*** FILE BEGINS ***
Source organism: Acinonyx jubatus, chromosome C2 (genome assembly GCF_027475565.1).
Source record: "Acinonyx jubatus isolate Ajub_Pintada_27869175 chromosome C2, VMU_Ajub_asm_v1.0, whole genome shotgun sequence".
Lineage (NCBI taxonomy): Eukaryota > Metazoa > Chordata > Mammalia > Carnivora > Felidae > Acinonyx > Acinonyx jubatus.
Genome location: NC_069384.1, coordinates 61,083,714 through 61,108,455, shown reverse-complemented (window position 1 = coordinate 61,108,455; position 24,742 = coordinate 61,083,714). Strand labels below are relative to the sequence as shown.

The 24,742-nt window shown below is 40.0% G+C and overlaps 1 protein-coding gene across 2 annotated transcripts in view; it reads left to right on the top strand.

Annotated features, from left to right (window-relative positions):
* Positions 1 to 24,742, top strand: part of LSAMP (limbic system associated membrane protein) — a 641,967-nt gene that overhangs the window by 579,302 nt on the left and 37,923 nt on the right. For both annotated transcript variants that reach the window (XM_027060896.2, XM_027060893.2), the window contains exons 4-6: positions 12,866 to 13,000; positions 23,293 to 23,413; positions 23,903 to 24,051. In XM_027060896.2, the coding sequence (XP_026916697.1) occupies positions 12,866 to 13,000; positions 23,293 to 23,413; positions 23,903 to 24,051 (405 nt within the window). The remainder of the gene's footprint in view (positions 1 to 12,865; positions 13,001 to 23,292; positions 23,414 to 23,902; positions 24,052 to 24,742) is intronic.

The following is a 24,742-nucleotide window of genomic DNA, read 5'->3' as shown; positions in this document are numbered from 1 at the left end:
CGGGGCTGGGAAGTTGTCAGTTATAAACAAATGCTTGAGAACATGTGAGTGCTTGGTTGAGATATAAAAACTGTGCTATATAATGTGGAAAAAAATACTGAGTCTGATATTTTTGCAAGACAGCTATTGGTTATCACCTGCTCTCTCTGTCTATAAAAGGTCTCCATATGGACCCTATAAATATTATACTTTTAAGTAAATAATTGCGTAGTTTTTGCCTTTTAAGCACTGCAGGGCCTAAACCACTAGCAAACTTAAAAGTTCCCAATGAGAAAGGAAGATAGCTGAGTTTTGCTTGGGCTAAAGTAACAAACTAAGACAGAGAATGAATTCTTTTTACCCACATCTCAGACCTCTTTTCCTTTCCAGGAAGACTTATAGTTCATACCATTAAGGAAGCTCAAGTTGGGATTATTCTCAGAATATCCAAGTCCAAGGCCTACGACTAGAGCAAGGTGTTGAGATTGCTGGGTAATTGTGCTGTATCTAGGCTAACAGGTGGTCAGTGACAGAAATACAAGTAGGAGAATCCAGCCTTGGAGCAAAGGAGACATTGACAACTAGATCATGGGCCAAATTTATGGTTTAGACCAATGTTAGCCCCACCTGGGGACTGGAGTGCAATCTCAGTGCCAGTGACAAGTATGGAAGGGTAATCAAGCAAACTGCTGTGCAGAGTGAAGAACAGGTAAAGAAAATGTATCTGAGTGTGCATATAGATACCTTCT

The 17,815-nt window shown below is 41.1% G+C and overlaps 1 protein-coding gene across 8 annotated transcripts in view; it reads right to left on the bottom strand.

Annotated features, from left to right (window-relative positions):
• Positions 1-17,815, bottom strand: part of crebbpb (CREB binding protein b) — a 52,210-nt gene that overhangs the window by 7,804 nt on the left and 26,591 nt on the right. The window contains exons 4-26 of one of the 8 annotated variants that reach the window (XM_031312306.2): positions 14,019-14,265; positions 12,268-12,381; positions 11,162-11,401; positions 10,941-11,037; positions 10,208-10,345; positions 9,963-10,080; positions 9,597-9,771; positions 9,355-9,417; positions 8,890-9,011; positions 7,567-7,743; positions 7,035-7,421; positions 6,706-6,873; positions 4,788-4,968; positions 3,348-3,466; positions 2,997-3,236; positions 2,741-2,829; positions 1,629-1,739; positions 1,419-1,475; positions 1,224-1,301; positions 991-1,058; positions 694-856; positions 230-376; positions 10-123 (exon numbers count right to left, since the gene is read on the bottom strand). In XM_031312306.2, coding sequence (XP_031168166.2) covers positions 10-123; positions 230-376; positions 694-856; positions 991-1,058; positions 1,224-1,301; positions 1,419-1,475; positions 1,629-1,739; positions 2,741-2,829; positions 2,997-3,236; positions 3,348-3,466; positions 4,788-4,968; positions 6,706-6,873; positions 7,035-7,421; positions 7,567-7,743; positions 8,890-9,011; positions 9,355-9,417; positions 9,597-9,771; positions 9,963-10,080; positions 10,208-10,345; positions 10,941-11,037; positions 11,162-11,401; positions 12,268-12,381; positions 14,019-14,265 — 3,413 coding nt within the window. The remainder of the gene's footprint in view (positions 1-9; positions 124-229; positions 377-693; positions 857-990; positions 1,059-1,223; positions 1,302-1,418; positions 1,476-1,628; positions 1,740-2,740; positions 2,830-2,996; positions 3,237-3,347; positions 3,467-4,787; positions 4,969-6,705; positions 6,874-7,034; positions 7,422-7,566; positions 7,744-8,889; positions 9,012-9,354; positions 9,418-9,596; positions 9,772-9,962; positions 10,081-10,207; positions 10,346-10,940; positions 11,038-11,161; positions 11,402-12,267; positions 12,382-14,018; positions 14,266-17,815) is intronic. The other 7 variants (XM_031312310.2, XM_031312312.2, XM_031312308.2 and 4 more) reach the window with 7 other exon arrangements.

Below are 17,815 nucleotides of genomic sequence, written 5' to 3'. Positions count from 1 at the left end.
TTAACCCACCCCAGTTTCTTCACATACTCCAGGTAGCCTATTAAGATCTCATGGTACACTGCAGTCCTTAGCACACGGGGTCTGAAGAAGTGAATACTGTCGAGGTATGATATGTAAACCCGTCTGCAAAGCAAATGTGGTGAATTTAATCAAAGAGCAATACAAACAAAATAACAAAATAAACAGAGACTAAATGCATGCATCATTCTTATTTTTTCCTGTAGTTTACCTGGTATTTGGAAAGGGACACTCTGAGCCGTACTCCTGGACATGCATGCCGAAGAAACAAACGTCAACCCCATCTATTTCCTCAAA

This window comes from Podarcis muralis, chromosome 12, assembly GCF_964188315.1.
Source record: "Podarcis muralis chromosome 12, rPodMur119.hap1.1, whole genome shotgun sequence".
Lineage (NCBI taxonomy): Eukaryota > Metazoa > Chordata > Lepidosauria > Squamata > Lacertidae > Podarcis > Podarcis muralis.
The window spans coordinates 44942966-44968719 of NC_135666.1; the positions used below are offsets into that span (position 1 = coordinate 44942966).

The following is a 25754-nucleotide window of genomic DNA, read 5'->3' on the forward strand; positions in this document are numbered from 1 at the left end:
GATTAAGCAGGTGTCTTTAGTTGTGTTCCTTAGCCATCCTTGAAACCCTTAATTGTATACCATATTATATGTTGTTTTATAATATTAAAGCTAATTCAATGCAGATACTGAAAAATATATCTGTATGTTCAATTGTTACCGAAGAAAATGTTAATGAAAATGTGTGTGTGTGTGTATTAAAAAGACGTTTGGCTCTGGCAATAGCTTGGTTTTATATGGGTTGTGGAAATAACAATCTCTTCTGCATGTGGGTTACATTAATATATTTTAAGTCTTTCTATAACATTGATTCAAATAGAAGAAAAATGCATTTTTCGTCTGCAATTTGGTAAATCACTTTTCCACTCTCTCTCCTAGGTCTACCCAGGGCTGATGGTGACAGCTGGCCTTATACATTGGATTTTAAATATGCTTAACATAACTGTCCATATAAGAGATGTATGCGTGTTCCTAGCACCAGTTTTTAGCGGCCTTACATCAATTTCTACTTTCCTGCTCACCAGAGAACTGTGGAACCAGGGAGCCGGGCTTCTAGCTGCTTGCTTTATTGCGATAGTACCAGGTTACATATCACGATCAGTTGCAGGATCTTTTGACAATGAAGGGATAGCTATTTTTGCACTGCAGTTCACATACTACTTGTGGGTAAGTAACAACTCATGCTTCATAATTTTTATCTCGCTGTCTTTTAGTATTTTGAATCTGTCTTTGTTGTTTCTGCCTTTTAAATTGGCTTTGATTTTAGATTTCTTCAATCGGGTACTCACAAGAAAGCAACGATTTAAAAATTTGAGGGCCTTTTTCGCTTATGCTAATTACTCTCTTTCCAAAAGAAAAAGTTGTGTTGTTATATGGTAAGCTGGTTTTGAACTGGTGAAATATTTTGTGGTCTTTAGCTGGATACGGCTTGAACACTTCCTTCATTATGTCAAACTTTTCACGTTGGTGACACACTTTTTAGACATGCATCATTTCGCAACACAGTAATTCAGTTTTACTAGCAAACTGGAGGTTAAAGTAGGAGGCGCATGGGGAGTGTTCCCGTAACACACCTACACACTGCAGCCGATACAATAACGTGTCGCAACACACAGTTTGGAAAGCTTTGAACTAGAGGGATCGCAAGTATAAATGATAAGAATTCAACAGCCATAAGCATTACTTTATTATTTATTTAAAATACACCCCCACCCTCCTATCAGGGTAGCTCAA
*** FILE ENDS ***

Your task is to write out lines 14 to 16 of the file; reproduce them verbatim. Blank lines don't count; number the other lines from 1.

TTAACCCACCCCAGTTTCTTCACATACTCCAGGTAGCCTATTAAGATCTCATGGTACACTGCAGTCCTTAGCACACGGGGTCTGAAGAAGTGAATACTGTCGAGGTATGATATGTAAACCCGTCTGCAAAGCAAATGTGGTGAATTTAATCAAAGAGCAATACAAACAAAATAACAAAATAAACAGAGACTAAATGCATGCATCATTCTTATTTTTTCCTGTAGTTTACCTGGTATTTGGAAAGGGACACTCTGAGCCGTACTCCTGGACATGCATGCCGAAGAAACAAACGTCAACCCCATCTATTTCCTCAAA

This window comes from Podarcis muralis, chromosome 12, assembly GCF_964188315.1.
Source record: "Podarcis muralis chromosome 12, rPodMur119.hap1.1, whole genome shotgun sequence".